How to Save Money on Your Prescriptions

In the United States, the law on prescriptions is stringent. Certain drugs, such as antibiotics or codeine that you would be able to purchase over the counter in other countries, can only be obtained with a doctor’s prescription in the USA. Some pain medications, like headache tablets, are, however, available over the counter in pharmacies.

According to a report from the Journal of the American Medical Association, the United States spent an estimated 18 percent of the gross domestic product in 2016 on healthcare – about twice the amount of ten other high-income countries. It claims among its peers the largest expenditure on pharmaceutical products.

Prescriptions and Medicine Costs

The cost of medications for individuals is often raised by having multiple prescriptions. According to the Pharmacy Benefit Management Institute, 57 percent of US households have savings of less than $1,000 to fund health expenses. About 25 percent have savings of less than $100. On a positive note, nearly 85 percent of commercial insured citizens spend out of their pockets less than $20 a month. The major concern is, with the average annual costs of specialty drugs being $52,000 and the median annual wage $48,665 in the US, the cost of drugs far outweighs income. Approximately 8 percent of adults in the US do not take medications prescribed for them due to affordability challenges, as indicated in a National Centre for Health Statistics survey.

How to Save Money on Your Prescriptions

Here are a few concepts to help you save money on your prescriptions, making healthcare more affordable:

  • Purchase from an Online Pharmacy

When you order them online, certain items are cheaper, which could be the same case for medications. An online pharmacy has fewer overhead costs in comparison to a local pharmacy. This makes it possible to offer medicines at reduced rates. Additionally, you’ll get them delivered to you. Not only is the cost friendlier, but it’s also more convenient using an online pharmacy.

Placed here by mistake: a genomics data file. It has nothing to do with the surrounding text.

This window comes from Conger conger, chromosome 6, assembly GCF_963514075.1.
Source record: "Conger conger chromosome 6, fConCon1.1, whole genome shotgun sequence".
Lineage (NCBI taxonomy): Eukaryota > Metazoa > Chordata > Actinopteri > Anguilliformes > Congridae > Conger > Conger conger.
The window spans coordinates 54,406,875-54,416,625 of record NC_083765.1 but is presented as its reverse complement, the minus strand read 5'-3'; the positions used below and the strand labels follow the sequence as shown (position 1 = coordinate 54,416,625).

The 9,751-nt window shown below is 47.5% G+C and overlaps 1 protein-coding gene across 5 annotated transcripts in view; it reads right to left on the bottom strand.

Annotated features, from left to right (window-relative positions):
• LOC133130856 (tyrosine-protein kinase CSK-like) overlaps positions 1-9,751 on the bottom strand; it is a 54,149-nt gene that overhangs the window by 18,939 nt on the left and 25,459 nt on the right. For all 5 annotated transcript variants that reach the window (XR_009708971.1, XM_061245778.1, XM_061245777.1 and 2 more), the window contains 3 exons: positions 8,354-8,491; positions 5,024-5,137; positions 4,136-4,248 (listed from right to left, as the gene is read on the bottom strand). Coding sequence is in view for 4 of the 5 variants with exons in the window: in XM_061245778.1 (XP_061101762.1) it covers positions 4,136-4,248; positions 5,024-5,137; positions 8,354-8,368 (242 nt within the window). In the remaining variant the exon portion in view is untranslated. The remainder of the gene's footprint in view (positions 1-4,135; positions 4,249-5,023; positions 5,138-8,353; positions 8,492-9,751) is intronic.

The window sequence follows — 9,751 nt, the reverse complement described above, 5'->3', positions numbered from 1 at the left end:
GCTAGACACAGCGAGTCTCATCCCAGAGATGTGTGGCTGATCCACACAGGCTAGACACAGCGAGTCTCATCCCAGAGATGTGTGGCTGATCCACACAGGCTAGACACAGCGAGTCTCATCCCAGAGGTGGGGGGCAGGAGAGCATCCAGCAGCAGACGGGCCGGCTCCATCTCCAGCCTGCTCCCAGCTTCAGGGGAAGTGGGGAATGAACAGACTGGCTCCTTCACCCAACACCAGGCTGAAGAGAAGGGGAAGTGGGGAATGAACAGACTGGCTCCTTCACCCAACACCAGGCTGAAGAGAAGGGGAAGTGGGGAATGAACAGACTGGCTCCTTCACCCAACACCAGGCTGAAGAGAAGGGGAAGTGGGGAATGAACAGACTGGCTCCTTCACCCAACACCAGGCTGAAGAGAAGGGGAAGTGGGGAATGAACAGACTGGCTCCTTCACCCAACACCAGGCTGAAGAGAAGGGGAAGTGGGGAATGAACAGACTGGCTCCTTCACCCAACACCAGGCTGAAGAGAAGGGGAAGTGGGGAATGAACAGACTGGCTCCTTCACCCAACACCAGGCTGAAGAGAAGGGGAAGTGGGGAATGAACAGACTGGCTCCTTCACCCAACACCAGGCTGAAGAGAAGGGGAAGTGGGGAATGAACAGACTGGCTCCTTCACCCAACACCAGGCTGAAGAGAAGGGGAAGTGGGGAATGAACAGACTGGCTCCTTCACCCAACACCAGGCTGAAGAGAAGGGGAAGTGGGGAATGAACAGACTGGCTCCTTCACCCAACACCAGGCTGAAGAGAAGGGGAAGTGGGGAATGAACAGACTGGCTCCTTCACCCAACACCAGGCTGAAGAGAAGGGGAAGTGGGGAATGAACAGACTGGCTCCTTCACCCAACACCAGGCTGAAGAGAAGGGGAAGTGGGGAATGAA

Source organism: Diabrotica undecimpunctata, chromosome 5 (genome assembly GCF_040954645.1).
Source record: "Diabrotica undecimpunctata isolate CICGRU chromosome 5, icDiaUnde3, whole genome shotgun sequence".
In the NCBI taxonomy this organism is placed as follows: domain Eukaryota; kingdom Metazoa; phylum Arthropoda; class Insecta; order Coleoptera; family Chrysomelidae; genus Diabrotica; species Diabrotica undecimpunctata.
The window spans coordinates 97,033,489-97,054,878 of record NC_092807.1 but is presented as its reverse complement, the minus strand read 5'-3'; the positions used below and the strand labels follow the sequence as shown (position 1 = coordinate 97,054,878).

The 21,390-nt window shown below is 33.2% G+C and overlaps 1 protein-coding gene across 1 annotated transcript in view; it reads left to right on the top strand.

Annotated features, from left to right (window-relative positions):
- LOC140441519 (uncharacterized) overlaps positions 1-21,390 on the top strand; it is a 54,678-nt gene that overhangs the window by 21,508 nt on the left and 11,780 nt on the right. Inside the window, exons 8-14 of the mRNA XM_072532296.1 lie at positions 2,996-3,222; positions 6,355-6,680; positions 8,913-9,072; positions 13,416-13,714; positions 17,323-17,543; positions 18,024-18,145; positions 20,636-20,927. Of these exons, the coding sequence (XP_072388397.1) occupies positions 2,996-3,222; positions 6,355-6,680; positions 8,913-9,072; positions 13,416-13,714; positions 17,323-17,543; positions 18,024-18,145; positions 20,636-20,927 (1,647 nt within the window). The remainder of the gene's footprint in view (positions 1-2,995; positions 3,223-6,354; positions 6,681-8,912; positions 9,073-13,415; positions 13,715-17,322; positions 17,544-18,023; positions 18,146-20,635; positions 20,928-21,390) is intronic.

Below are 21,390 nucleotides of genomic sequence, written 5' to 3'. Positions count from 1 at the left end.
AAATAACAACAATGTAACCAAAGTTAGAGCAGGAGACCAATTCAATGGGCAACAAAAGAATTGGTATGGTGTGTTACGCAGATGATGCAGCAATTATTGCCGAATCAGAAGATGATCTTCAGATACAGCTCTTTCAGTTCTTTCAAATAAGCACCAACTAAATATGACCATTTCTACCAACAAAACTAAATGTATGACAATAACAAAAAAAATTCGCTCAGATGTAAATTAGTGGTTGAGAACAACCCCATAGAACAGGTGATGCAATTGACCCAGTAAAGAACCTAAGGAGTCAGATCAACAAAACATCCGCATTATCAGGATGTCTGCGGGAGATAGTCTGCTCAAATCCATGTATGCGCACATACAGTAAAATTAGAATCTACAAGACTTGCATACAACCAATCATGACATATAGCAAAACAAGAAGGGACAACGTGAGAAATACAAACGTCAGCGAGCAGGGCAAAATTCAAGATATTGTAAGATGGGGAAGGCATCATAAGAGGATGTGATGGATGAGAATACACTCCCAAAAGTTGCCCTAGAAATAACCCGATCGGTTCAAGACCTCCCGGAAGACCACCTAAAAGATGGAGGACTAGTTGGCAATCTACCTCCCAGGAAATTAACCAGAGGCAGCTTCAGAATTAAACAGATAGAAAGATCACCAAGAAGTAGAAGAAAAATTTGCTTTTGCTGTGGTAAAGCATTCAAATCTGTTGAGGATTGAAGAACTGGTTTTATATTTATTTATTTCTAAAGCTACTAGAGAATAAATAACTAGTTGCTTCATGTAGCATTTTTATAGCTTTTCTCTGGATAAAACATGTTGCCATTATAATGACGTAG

• Order Large

Your insurance has to copay each time you get a prescription. Consider asking for a 90-day supply instead of a 30-day supply for long-term medications. This way, you’ll only need one copay each quarter of the year.

  • Opt for Big Doses

For medications divisible with a pill splitter, ask your doctor about the possibility of getting a double dose. For instance, a 10mg (milligram) pill can be split into two 5mg pills. This excludes medications that cannot be split, like enteric-coated tablets or capsules, or those that use the slow-release method, such as Protonix (pantoprazole) for heartburn and Glucophage XR (metformin ER) for diabetes.

  • Purchase from Big-Box Stores

Many big-box chains and grocery stores have pharmacies that offer a wide range of generic medications at affordable costs. It is more cost-effective to get a 90-day supply instead of a 30-day supply.

  • Shop Around

Before making your final purchase, shop around first at different pharmacies, comparing prices. Some pharmacies purchase from a middle man, thus increasing the costs. In contrast, others purchase directly from the manufacturers, keeping costs minimal. Cost comparisons are more comfortable to carry out if you are checking out online pharmacies.

  • Update your Medicare Plan

Year after year, Medicare plans may vary, including copays, deductible amounts, and covered medications. Please review your options on their website.

  • Use Generics

Generics are significantly less expensive, and they still consist of similar active ingredients to brand-name drugs. For instance, a few years ago, Lipitor, a cholesterol-lowering medication, retailed for an average of $390 for one month’s supply. Its generic version, Atorvastatin, costs an average of $10 for the same quantity. Any time you get a prescription, inquire from your doctor if the generic version is available.

  • Enroll in a Prescription Assistance Program

Different types of prescription assistance programs exist. They are offered by local and state governments, Medicare, drug manufacturers, and non-profit organizations. For example. Partnership for Prescription Assistance, Medicare Extra Help, Needy Meds, and state assistance programs.

  • Request for Samples from Your Doctor

Requesting for samples is incredibly efficient for expensive prescriptions. You will use the drug and ensure you have no adverse side effects before spending your money on purchasing.

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